“Enlightened it is not but addictive it remains”

love island

 Love Island, ITV2 

“Faye is pure chaotic evil with a silvered edge of violence and I adore her.It works on you like a drug … Love Island. That’s the show’s secret, of course. It works on you like a drug. However uninterested you are at the beginning, before the first hour is up you are hooked. You have opinions (such as: there is a very small number of times you can mention your love of “little white toes” without it becoming a notable thing and Jake surpasses it within seconds; Toby is a child out past his bedtime). Then you have emotions (Liberty is going to get her heart broken. Broken, I tell you!). Then you are lost, lost for another season among the Islanders and their frenzied drinking, frotting, shrieking, rutting, toxic, hilarious, reductive twentysomething nonsense.”
Lucy Mangan,The Guardian

”In normal times, it is canon that the first episode of Love Island is a damp squib, with contestants usually so nervous, they can only communicate through rehearsed one liners and overly exaggerated nonchalance. Yet the opening 20 minutes included Jake bravely opening up about his foot fetish, Faye begging for someone to rip her a new [redacted] and Kaz demanding to be dominated. Could it be that Love Island 2021 will mark the year when kink discourse turned mainstream?” 
Elise Bell, The Independent

“Enlightened it is not but addictive it remains: there’s something stomach-churningly fascinating about watching human beings who know absolutely nothing about each other beyond their swimsuit colour preference having to publicly declare their romantic preferences, like the first half hour at a party when single people suss out the potential (and the competition) in the room.”
Susannah Goldsbrough, The Telegraph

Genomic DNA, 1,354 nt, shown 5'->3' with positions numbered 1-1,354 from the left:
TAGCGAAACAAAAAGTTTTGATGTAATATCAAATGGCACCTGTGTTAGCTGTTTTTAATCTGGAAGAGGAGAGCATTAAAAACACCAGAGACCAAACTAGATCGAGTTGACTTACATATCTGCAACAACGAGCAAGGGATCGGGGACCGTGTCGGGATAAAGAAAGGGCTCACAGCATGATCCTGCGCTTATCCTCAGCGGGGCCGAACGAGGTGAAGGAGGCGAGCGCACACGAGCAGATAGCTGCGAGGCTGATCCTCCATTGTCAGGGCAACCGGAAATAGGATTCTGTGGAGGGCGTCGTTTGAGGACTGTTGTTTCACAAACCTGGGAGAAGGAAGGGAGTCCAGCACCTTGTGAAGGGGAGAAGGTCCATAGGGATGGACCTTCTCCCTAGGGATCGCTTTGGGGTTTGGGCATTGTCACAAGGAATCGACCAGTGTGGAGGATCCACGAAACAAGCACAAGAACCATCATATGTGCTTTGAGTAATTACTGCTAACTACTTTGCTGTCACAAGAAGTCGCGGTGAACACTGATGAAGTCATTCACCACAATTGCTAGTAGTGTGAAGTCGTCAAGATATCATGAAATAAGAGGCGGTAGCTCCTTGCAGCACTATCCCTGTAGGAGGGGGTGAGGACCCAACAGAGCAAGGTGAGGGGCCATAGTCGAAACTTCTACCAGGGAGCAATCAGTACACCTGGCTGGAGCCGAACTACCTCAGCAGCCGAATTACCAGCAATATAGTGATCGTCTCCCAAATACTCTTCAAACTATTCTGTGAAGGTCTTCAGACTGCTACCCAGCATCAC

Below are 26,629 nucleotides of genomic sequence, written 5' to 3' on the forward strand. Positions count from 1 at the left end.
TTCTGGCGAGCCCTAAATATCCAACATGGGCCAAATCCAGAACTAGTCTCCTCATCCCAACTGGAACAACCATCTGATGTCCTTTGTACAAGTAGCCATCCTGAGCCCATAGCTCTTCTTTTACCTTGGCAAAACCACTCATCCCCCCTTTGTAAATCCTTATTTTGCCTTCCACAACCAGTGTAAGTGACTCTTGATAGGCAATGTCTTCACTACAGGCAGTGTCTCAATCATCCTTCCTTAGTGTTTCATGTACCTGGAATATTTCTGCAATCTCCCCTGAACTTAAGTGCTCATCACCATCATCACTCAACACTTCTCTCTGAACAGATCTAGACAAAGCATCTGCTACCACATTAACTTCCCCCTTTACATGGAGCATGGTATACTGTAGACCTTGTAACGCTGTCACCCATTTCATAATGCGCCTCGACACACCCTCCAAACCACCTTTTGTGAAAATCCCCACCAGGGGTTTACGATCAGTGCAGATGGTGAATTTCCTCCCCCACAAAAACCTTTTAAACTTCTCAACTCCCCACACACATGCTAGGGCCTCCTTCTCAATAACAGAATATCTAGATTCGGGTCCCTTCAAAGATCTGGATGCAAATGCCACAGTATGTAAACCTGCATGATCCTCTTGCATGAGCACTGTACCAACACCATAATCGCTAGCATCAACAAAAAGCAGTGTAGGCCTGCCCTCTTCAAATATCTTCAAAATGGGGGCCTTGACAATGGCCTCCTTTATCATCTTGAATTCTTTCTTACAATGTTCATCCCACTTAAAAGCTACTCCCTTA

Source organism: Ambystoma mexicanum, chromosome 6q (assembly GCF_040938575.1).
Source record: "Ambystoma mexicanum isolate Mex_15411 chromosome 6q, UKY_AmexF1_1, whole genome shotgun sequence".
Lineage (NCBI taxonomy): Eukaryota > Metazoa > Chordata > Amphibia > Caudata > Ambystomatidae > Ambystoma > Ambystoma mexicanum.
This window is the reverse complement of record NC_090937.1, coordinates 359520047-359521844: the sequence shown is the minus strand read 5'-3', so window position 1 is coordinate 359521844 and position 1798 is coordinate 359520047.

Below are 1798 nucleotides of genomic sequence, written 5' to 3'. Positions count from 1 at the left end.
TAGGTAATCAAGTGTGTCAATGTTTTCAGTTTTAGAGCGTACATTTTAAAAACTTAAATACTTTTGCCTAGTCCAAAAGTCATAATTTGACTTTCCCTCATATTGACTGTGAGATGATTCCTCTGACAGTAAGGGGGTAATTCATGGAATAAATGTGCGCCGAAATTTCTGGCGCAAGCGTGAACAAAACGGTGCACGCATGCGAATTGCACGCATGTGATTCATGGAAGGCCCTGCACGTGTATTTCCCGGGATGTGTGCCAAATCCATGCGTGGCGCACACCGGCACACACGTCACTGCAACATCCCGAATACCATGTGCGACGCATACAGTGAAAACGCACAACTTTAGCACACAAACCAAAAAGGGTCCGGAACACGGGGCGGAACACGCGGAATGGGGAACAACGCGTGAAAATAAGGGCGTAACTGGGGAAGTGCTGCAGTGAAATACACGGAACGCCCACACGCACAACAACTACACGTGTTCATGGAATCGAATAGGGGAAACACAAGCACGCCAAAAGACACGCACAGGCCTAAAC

Countdown, Channel 4

“The host is secondary and contestants don’t sign up expecting a kicking. That said, [Anne] Robinson has suggested that at some point the old snarl might return or “there would be no point hiring me”. She signed off with her trademark wink after a quiet, steady start not making it all about her. Whether the hobnail boots come out again once she has fully found her feet remains to be seen.”
Carol Midgley, The Times

“Based on her first episode as presenter, Robinson can’t help but exude a feeling of menace whether she likes it or not. She seems to speak through gritted teeth, while empathy is not her strong suit. A contestant making a mistake? “Oh, dear,” Robinson says, with all the warmth of Maleficent. She’s also still trapped by her past. When a contestant named Shelley mentions that she’s from Newcastle, you half expect Robinson to announce that she can’t bear Geordies and wishes them all dead – she is, after all, the same woman who caused a scandal in the halcyon days of 2001 by declaring the Welsh “irritating and annoying”. But, here and now, she… loves Newcastle? “So beautiful in the countryside up there!” she insists, everyone’s sarcasm detectors coming up empty.”
Adam White, The Independent

“Fans like me who have been tuning in for four decades enjoy the anagrams and the maths puzzles, but what we love most is the good-natured decorum of it all. A little innocent joshing is allowed but there must be no needle, no criticism. This afternoon perennial, best enjoyed with a mug of tea and a plate of biscuits, needs to be as bland and sweet as a digestive. Luckily, the show’s regulars were ready for her. Someone must have tipped them off that Anne is a sucker for flattery, because Rachel Riley and Susie Dent heaped praise on her at every opportunity.”
Christopher Stevens, Daily Mail